Barbados is one place that’s always in fashion, beloved by celebs with a penchant for the Caribbean good life. This year is the 50th anniversary of independence from British rule so a momentous year for the island that was for 340 years under colonial rule.
Many long-haul destinations have fallen off the radar for British property-hunters, but not Barbados. This 21-mile long island with white-sand beaches and world-class hospitality continues to see packed planeloads of British decamp there in winter.
Planes fly there direct every day of the week, unlike many other Caribbean islands and “Little England” is where the wealthy retired set who have been going there for decades head, or the self-made thirty and forty-somethings jetting off for a quick dose of sun and golf, and young families wanting to go no further than the beach.
Whilst some beachfront homes there have telephone-number price tags, prices did fall after the 2008 downturn and apartments, especially, remain 15 to 20 per cent below their peak. These days there are plenty of options for people with less than £500,000 to spend.
Where to Buy Property in Barbados
The Platinum coast
Most property buyers in Barbados want to be on, or near, the west or “Platinum” coast. It’s here that you find the quintessentially white-sand Caribbean beaches, lined with palms and pines and dotted with the curious combination of multi-million pound houses and the small brightly coloured wooden “chattel houses” and rum shacks. The fact that the glitzy and the rustic seem to reside cheek-by-jowl quite happily is part of the enduring appeal of this part of the West Indies.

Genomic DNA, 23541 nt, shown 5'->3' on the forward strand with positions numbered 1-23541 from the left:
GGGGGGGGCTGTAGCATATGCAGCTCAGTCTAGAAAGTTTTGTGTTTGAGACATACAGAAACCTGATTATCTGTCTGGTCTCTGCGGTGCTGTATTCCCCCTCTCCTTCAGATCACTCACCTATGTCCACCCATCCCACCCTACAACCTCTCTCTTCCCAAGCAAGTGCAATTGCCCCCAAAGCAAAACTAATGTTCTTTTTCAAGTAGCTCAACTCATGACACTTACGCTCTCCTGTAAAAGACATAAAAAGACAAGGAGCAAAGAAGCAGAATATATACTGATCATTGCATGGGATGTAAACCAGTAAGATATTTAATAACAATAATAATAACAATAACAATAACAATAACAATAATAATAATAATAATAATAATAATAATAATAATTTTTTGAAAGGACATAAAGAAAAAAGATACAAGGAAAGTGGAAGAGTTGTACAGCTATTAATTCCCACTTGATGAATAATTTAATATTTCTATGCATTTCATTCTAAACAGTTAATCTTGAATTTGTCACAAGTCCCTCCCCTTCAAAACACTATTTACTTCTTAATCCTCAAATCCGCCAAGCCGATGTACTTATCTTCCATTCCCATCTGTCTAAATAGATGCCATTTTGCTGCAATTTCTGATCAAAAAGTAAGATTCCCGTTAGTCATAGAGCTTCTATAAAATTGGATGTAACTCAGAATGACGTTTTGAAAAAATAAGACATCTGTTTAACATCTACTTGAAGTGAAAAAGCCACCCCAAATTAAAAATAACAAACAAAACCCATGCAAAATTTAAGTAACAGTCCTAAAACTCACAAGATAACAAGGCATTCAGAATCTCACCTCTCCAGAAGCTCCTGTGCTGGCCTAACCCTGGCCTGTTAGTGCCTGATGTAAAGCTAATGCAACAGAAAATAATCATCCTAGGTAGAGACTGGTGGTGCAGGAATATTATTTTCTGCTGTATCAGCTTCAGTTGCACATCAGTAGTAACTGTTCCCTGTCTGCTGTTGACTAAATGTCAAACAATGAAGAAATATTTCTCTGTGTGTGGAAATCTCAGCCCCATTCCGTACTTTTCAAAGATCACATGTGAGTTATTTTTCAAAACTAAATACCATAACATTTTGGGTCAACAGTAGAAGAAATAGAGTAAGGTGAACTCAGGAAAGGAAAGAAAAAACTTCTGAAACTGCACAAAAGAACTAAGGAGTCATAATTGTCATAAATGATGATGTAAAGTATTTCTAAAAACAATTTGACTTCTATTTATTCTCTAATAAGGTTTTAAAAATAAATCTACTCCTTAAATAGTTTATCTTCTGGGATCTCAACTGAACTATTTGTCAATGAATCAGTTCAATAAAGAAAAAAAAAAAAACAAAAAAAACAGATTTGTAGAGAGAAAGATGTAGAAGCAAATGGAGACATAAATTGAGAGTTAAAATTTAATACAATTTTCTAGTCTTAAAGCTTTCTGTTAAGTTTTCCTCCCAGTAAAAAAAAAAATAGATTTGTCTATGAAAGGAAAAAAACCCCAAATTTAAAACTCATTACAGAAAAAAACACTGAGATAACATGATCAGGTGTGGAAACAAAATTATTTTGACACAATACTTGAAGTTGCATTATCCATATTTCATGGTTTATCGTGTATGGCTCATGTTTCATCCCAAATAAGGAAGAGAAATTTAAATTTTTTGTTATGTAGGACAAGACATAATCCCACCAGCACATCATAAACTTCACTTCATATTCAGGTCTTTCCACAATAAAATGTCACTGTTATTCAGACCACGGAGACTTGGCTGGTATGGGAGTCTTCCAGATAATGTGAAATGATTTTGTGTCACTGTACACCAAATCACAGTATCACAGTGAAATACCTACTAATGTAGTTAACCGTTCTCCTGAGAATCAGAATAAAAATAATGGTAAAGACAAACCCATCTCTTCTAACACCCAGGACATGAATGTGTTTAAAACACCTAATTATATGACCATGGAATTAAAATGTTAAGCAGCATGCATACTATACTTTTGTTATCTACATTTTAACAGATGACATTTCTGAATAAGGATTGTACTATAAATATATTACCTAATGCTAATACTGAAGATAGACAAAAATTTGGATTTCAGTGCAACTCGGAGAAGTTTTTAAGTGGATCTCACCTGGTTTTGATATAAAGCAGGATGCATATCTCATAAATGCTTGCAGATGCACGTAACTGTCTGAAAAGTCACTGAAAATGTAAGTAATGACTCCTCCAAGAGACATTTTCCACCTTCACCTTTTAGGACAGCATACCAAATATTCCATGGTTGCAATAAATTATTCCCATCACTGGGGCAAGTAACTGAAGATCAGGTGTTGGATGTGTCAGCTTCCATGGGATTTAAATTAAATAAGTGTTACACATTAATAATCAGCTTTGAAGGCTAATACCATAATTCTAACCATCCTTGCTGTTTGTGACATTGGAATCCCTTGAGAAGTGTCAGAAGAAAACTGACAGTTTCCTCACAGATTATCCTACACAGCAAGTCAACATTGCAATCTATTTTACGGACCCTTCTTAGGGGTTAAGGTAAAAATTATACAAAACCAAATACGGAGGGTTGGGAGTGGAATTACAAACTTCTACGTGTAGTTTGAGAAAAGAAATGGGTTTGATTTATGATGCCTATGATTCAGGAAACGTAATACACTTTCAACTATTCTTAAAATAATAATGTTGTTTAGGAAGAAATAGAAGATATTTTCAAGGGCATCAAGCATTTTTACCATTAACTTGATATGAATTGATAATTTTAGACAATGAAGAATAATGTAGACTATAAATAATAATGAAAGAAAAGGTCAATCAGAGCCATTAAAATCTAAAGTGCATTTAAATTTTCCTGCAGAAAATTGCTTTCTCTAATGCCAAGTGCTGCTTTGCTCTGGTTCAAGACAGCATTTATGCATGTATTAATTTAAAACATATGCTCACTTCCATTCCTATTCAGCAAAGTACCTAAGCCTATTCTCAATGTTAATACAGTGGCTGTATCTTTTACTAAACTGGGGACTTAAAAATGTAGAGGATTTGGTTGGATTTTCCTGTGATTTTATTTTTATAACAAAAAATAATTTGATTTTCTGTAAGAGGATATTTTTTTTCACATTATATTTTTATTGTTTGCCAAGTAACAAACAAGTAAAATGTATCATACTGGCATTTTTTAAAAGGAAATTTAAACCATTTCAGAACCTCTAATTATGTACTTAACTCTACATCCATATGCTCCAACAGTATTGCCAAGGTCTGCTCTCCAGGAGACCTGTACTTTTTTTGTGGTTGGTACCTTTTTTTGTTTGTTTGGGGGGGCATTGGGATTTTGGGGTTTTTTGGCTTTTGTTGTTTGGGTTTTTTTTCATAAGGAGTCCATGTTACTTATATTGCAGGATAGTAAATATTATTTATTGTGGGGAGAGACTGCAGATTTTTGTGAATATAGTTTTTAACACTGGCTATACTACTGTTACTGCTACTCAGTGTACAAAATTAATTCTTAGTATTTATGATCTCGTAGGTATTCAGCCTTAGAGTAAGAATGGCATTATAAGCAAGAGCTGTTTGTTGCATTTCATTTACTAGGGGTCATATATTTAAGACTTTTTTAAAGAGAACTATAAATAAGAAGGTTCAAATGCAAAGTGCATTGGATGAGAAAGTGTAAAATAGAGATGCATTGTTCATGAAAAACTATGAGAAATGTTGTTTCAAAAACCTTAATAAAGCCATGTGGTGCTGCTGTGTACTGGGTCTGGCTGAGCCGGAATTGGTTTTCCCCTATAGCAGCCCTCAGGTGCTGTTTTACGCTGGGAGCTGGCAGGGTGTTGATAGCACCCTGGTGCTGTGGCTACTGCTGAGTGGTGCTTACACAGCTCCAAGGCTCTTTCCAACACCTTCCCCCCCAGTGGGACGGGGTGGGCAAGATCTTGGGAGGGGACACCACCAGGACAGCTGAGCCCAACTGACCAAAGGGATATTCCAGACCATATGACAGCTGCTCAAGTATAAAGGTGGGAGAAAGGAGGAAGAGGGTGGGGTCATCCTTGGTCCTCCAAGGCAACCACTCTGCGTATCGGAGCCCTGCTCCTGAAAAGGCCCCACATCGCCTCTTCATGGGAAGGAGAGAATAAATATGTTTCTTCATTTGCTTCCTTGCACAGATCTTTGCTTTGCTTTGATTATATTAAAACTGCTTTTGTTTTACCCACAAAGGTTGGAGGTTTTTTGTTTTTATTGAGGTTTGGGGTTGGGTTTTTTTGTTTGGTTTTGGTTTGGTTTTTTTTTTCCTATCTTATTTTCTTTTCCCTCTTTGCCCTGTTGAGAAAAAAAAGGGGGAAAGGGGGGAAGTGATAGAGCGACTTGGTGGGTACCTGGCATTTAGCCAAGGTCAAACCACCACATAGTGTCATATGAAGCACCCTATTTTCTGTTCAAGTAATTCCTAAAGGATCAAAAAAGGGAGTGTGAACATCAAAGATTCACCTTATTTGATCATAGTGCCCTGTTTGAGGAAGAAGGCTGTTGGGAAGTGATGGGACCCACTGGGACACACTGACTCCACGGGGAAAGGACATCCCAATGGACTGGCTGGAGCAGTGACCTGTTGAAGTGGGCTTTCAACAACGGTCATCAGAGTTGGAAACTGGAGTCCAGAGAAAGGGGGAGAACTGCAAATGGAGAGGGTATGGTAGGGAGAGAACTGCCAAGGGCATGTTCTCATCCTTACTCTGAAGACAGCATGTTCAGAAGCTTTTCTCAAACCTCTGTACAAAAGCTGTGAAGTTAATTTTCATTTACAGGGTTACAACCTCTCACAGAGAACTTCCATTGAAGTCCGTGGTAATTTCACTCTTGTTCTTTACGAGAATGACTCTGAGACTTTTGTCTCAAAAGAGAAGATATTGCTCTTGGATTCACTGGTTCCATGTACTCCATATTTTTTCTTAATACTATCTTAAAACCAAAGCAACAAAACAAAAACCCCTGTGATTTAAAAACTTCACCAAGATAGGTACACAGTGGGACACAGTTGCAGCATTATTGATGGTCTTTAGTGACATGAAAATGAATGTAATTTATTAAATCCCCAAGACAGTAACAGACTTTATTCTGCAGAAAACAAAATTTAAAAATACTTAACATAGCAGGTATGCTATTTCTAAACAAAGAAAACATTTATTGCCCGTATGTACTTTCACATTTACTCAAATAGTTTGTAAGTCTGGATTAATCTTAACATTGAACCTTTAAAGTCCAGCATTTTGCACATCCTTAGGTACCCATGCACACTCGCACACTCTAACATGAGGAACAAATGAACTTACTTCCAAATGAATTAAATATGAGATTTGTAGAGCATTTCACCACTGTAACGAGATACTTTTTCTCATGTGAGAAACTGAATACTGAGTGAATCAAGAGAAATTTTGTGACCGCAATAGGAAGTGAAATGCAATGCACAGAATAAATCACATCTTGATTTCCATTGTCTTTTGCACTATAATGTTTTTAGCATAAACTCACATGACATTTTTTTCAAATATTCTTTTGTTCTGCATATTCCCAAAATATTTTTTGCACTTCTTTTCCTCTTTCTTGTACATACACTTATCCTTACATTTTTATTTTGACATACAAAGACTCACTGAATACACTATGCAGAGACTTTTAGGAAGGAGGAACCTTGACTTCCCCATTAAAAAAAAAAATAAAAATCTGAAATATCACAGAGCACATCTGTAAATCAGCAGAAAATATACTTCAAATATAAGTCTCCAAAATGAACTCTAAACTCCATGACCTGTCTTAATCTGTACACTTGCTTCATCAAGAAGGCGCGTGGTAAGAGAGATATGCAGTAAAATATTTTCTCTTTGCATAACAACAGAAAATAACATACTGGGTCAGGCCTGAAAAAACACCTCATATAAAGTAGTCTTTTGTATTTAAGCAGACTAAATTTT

The west coast is also home to the island’s main towns (after the capital Bridgetown), so you are never far from shops, bars or restaurants and the famous Sandy Lane golf course and the island’s best-known hotel, where you can now buy your own uber-luxury property.
But slightly more modest managed residential estates are where many people want to be, and the best known of these are the Royal Westmoreland, Apes Hill Club and Sugar Hill. The former is the most popular, and having undergone a few swings of fortune since its creation 20 years ago, and today Royal Westmoreland offers 200 completed homes on 750 acres and has big ambitions for further growth.
The beautiful championship golf course with views towards the Caribbean Sea a mile away, its beach club at Mullins Bay, superb tennis courts, spa and sporting facilities are surrounded by colonial-style homes, some apartments costing $400,000, or two-bed villas for $595,000. Gary Lineker, Wayne Rooney and various former England cricketers own homes there.
There are several popular developments in and around the parish of St James, especially close to the popular hub of Holetown, with Weston St James and Heron’s Court in Porters, and Porters Court being successful in recent years, but recent projects to look out for include Mullins Grove (near the popular Mullins Beach and next-door Gibbes Beach) and Battaleys Mews with prices from around $399,000 and $595,000, respectively.
Meanwhile, outside gated complexes and resorts, you can pick up traditional houses for a lot less, grand plantation estates for far more, or the odd fractional ownership offering – there really is a diverse choice.